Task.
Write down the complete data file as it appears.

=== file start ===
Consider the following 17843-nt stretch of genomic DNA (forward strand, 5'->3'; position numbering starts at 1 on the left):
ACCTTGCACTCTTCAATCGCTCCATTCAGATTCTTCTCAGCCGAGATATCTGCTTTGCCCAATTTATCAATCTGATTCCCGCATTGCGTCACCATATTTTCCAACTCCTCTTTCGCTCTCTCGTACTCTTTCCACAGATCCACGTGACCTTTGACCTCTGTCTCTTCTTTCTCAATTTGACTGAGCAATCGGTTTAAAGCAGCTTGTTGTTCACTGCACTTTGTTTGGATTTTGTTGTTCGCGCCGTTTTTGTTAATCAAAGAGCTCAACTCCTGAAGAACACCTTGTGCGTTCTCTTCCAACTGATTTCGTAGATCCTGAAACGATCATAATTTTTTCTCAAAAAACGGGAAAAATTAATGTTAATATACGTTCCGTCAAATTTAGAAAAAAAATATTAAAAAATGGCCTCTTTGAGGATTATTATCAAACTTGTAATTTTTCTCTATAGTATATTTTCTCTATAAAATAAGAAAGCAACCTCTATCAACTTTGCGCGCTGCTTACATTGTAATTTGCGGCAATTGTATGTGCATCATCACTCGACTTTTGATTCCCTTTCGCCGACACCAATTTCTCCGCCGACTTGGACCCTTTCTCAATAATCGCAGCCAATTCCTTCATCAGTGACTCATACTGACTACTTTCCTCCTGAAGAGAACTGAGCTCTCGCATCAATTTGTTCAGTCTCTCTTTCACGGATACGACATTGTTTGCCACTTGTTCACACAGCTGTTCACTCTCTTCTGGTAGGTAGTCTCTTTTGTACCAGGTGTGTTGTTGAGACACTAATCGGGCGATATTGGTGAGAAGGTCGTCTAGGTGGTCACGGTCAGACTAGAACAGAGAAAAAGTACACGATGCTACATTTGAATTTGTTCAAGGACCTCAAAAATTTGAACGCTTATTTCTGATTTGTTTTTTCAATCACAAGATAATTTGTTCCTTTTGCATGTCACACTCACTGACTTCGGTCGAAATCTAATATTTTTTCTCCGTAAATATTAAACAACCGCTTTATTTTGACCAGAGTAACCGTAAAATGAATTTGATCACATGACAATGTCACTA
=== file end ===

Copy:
Consider the following 17843-nt stretch of genomic DNA (forward strand, 5'->3'; position numbering starts at 1 on the left):
ACCTTGCACTCTTCAATCGCTCCATTCAGATTCTTCTCAGCCGAGATATCTGCTTTGCCCAATTTATCAATCTGATTCCCGCATTGCGTCACCATATTTTCCAACTCCTCTTTCGCTCTCTCGTACTCTTTCCACAGATCCACGTGACCTTTGACCTCTGTCTCTTCTTTCTCAATTTGACTGAGCAATCGGTTTAAAGCAGCTTGTTGTTCACTGCACTTTGTTTGGATTTTGTTGTTCGCGCCGTTTTTGTTAATCAAAGAGCTCAACTCCTGAAGAACACCTTGTGCGTTCTCTTCCAACTGATTTCGTAGATCCTGAAACGATCATAATTTTTTCTCAAAAAACGGGAAAAATTAATGTTAATATACGTTCCGTCAAATTTAGAAAAAAAATATTAAAAAATGGCCTCTTTGAGGATTATTATCAAACTTGTAATTTTTCTCTATAGTATATTTTCTCTATAAAATAAGAAAGCAACCTCTATCAACTTTGCGCGCTGCTTACATTGTAATTTGCGGCAATTGTATGTGCATCATCACTCGACTTTTGATTCCCTTTCGCCGACACCAATTTCTCCGCCGACTTGGACCCTTTCTCAATAATCGCAGCCAATTCCTTCATCAGTGACTCATACTGACTACTTTCCTCCTGAAGAGAACTGAGCTCTCGCATCAATTTGTTCAGTCTCTCTTTCACGGATACGACATTGTTTGCCACTTGTTCACACAGCTGTTCACTCTCTTCTGGTAGGTAGTCTCTTTTGTACCAGGTGTGTTGTTGAGACACTAATCGGGCGATATTGGTGAGAAGGTCGTCTAGGTGGTCACGGTCAGACTAGAACAGAGAAAAAGTACACGATGCTACATTTGAATTTGTTCAAGGACCTCAAAAATTTGAACGCTTATTTCTGATTTGTTTTTTCAATCACAAGATAATTTGTTCCTTTTGCATGTCACACTCACTGACTTCGGTCGAAATCTAATATTTTTTCTCCGTAAATATTAAACAACCGCTTTATTTTGACCAGAGTAACCGTAAAATGAATTTGATCACATGACAATGTCACTA